Second, the attack raises the profile of the ransomware problem to the point that insurance clients may no longer be able to ignore it — which they mostly have even as ransomware activity quintupled globally between the first quarter of 2018 and the fourth quarter of 2020, according to Aon. This higher profile will create the opportunity for insurers to work with clients to finally step up their defenses.

Let me be clear, lest I come across as Polyannaish: This was a serious assault on a major piece of infrastructure and will likely result in higher gasoline prices, at least in the eastern half of the U.S. The attack also raises the prospect of devastating assaults on other pieces of key infrastructure, both in the U.S. and around the world. In addition, because the ransomware attack was arranged by a criminal ring in Russia, the attack brings into play all sorts of geopolitical issues that go well beyond what happens when some lone criminal hacks his way into a single corporation.

I’m merely suggesting that good things could also come out of the attack by the DarkSide group in Russia, because it underscores two problems that have long been obvious but that have somehow been ignored. The actions spurred by the attack won’t be perfect solutions by any means, but they should help.

The main action looks to be an aggressive response by the federal government, which has struck me as too passive as criminal gangs have greatly stepped up their ransomware attacks. There are limits to what the government can do against international gangs like DarkSide — it’s not as though President Biden can just call Vladimir Putin to complain and have him say, “Oh, sure, I’ll get right on it” — but having the Feds in the game should help a lot.

The other main action — the big opportunity for insurers — will occur because companies will increasingly see their vulnerability (finally!) and request help from the experts: the insurance companies that deal with cyber issues every day.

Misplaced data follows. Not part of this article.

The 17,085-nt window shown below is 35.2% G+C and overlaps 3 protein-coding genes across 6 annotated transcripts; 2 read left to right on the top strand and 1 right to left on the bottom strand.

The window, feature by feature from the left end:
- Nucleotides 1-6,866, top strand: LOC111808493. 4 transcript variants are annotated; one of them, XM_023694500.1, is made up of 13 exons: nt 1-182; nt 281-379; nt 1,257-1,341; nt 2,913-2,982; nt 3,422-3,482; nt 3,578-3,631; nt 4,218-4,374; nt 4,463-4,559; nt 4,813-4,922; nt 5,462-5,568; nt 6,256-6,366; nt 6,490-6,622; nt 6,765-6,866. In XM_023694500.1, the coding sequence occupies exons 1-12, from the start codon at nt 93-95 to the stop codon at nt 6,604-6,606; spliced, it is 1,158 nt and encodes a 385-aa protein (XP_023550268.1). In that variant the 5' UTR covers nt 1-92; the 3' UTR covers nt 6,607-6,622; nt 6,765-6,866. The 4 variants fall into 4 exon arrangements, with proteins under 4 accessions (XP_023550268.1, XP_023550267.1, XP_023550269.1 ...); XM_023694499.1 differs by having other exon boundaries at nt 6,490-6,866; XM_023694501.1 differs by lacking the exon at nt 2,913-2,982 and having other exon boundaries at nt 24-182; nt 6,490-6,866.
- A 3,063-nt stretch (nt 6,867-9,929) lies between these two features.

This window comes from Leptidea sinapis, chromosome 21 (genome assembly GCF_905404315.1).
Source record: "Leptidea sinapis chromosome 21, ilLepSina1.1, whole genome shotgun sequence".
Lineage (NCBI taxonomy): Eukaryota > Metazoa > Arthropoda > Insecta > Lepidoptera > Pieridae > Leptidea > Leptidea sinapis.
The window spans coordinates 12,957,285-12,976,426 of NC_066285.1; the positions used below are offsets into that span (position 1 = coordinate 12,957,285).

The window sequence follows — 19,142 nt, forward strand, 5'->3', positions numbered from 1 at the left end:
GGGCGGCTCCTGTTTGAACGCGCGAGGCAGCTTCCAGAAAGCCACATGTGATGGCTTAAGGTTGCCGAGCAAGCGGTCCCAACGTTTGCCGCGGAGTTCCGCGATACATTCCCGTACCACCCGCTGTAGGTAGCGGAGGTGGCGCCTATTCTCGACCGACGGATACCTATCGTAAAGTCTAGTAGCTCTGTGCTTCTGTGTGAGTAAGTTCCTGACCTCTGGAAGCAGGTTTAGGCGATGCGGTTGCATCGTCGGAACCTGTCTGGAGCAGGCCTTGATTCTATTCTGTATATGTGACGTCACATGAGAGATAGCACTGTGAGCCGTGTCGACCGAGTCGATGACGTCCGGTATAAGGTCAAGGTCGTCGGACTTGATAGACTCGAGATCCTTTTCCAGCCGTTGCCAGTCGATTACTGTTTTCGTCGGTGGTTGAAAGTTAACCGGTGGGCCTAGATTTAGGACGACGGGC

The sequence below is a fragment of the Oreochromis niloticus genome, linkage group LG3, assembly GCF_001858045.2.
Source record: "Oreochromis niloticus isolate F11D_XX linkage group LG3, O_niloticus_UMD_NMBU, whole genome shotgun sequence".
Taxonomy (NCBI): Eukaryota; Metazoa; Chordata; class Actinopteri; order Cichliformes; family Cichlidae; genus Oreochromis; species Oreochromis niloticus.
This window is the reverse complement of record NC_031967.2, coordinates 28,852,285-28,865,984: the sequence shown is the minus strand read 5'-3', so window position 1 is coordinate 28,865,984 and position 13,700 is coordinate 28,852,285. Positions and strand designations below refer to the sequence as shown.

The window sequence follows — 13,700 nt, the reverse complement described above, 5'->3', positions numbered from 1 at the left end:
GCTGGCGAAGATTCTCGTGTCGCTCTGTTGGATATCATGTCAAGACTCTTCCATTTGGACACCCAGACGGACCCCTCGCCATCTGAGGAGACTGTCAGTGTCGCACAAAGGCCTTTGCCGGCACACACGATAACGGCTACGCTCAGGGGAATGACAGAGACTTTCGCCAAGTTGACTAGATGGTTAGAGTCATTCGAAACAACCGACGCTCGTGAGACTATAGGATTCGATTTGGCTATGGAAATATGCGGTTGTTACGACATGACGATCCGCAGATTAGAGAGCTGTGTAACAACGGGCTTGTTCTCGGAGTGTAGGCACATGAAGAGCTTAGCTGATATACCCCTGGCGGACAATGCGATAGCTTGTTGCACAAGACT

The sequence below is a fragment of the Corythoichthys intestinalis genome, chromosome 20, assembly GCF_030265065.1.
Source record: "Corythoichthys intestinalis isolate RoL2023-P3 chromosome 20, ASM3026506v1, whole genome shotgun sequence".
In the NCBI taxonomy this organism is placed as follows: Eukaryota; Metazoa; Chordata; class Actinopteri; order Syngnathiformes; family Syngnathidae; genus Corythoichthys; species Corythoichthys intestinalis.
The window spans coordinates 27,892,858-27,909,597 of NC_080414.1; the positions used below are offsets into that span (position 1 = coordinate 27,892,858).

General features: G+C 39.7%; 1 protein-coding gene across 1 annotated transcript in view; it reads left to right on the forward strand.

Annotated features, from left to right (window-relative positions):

Thought leaders have been warning about ransomware for ages here at ITL — look at “5 Questions That Thwart Ransomware,” “A Dangerous New Form of Ransomware” and “Ransomware Becomes More Pernicious.”

Look, in particular, at this recent article: “How to Combat the Surge in Ransomware,” from Tokio Marine HCC’s Cyber and Professional Lines Group. It describes what I think is the ideal approach for insurers assisting their clients, not just by selling insurance but by helping them reduce their risks — steering clients toward state-of-the-art tools (priced based on the insurer’s bulk discount) that monitor vulnerabilities, toward using multi-factor authentication, toward training, etc.

As long as the bad guys have shown they can work together and take down big targets like the Colonial Pipeline, the good guys need to work together, too. That surely means more help from the federal government on what is a national and, increasingly, international problem but also means insurers need to step up and deliver the sort of expertise and counsel that they possess uniquely and that define the industry’s noble purpose.



P.S. Here are the six articles I’d like to highlight from the past week:

Workers Comp Trends for Technology in 2021

An efficient workflow passes 60% to 70% of medical bills straight through; workers’ comp has a long way to go.

Are Your Healthcare Vendor’s Claims Valid?

This article, the first in a series, looks at how regression to the mean is often misused to justify false claims about the success of wellness programs.

4 Ways to Seize the Latent Demand

Consumers recognize now more than ever the importance of adequate insurance coverage. Now is the time to seize on this opportunity.

Time to Reimagine the Finance Function

What’s possible for finance has been redefined: Comprehensive data makes it easier to connect performance across the business.

Tapping Into Life, Health Innovation

Those who welcome outsider participation in innovation can unlock new solutions without needing to reinvent their current businesses.

Insurance and Financial Protection

If the life insurance crisis is hard to understand, we must make it easy to comprehend. The insurance industry must lead us through this crisis.

6 Cybersecurity Threats for Insurers

The connectedness of everything – assets, people, business and commerce – has increased the severity and frequency of cyber attacks. The insurance sector faces a bigger threat than most industries because insurers deal with extremely sensitive data. Several insurance companies, such as Premera Blue Cross and Anthem, have experienced significant data breaches over the past years. However, these are not the only insurers affected. A report by Accenture shows that an average insurance company receives over 100 cybersecurity attacks each year, with 30% of the attempts being successful.